One of the primary theoretical tools in machine learning is Vapnik-Chervonenkis dimension (VC dimension), which measures the maximum number of distinct data points a hypothesis set can distinguish. This concept is primarily used in assessing the effectiveness of training classification algorithms from data, and it is established that having finite VC dimension guarantees uniform versions of the various laws of large numbers, in the sense of e.g. Dudley (2014). An important result of Laskowski (1992) showed that finite VC dimension corresponds to a logical notion independently developed by Shelah, known as the non-independence property, and in subsequent decades much work has been done on finite VC dimension within model theory under the aegis of so-called NIP theories (cf. Simon, 2015).

However, despite this deep connection to logic, there has been little done on the computable model theory of VC dimension (one recent exception being Andrews and Guingona, 2016). The basic questions here are the following: (1) how computationally difficult is it to detect that one is in a setting with finite VC dimension?, and (2) if one is in this situation, how hard is it to compute what the precise VC dimension is? The current paper aims to answer these questions and discuss their implications.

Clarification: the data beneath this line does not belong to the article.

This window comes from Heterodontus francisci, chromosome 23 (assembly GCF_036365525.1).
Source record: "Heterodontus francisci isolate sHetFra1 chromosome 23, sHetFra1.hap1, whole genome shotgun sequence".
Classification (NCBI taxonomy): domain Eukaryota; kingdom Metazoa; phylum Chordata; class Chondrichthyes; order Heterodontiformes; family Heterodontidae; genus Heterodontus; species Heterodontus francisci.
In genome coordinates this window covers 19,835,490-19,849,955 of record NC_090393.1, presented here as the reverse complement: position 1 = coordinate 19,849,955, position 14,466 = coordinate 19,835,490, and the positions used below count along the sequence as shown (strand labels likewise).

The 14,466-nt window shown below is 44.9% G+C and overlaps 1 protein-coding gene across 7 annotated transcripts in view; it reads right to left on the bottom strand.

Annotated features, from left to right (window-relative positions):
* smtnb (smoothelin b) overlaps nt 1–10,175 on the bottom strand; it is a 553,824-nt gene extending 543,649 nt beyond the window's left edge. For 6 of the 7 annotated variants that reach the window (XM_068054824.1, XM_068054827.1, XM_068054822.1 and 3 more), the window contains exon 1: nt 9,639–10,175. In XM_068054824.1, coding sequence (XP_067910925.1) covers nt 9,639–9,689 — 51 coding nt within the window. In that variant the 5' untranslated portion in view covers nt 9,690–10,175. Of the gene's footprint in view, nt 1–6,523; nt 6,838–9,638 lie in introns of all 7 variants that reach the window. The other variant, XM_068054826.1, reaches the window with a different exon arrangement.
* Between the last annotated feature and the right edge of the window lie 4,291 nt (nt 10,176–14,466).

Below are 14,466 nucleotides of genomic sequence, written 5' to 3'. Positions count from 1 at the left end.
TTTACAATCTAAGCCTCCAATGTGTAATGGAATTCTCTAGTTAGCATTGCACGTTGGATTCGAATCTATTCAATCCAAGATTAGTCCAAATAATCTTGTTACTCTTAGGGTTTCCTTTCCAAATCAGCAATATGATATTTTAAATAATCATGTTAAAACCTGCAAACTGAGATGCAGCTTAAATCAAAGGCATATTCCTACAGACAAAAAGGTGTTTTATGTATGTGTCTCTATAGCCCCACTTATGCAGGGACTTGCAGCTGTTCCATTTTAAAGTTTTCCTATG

Reference

Andrews, U. and Guingona, V. (2016). A local characterization of VC-minimality. Proceedings of the American Mathematical Society, 144(5):2241–2256.

Dudley, R. M. (2014). Uniform central limit theorems, volume 142 of Cambridge Studies in Advanced Mathematics. Cambridge University Press, New York, second edition.

Laskowski, M. C. (1992). Vapnik-Chervonenkis classes of definable sets. Journal of the London Mathematical Society, 45(2):377–384.

Simon, P. (2015). A Guide to NIP Theories. Lecture Notes in Logic. Cambridge University Press, Cambridge.